Edward Edison Smith was born in Harrisburg, Pennsylvania and arrived in Muskingum
County about the same time as his neighbor, Uzal Headley. Smith was a farmer who built
a log house near this site and, after the National Road reached Zanesville in 1829, began
building a seven-room sandstone tavern (the right "half" of the present building), which he
completed in 1830. The sandstone was quarried from a nearby cliff resulting in the house
sometimes being referred to as Cliff Rock House. While the nearby Headley Inn served as an
inn and tavern, the Smith House more often offered hospitality to drovers (those "driving"
livestock on the hoof to market) and teamsters hauling cargo in Conestoga wagons.
The Edward Smith House became a popular stopover for those travelers on the National Road,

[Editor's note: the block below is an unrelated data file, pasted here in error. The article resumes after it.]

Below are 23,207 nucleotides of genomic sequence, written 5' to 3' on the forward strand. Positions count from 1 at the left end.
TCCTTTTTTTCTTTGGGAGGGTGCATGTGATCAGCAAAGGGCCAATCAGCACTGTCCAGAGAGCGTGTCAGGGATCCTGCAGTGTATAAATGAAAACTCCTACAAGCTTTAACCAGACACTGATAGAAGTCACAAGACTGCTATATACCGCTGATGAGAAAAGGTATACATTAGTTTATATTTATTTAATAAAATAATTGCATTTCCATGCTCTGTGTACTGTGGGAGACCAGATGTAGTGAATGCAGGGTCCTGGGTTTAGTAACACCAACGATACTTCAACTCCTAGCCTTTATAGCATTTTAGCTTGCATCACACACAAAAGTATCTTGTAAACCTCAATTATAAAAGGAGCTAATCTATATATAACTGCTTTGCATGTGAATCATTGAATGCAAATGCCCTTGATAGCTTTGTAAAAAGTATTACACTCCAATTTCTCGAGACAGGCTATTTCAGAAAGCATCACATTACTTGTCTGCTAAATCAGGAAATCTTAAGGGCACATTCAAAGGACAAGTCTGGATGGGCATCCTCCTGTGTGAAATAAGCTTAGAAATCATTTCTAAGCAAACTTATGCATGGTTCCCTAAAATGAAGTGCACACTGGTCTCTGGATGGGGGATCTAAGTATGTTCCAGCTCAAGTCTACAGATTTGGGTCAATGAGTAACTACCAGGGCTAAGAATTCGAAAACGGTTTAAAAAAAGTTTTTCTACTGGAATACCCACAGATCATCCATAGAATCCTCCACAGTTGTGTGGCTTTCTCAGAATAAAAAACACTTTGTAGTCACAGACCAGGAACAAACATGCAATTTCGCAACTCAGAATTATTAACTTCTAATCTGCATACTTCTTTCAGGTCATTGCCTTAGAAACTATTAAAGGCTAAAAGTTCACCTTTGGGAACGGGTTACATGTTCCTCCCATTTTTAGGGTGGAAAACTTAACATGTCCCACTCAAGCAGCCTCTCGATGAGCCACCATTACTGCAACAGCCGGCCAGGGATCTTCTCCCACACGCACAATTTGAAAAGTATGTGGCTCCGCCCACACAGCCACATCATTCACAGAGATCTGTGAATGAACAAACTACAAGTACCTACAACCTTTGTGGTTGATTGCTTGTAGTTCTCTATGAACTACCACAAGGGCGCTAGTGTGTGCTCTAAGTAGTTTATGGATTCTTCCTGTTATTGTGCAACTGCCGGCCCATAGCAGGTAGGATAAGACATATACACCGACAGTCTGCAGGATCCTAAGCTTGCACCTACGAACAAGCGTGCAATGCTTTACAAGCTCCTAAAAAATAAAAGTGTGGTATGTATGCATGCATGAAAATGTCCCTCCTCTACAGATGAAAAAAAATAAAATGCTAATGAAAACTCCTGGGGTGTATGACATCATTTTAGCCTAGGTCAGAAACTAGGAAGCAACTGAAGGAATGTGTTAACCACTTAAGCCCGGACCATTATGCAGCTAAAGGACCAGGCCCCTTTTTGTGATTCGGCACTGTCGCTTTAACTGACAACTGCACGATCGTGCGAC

and in the 1850's Smith realized the need for additional space. In 1860 his son Alexander completed an addition against the west wall of the original house, doubling its size to the current 16 rooms. When railroads became the transportation of choice, the Smith House ceased to function as an inn and eventually became the private residence of E.B. and Gladys Smith Howard, Edward Smith's great-granddaughter. The 20th century and the advent of the automobile spawned regional and national highway improvements. Through it
all, the Smith House and the neighboring Headley Inn have endured while continuing in their roles as historic landmarks and sentinels along America's first federal highway.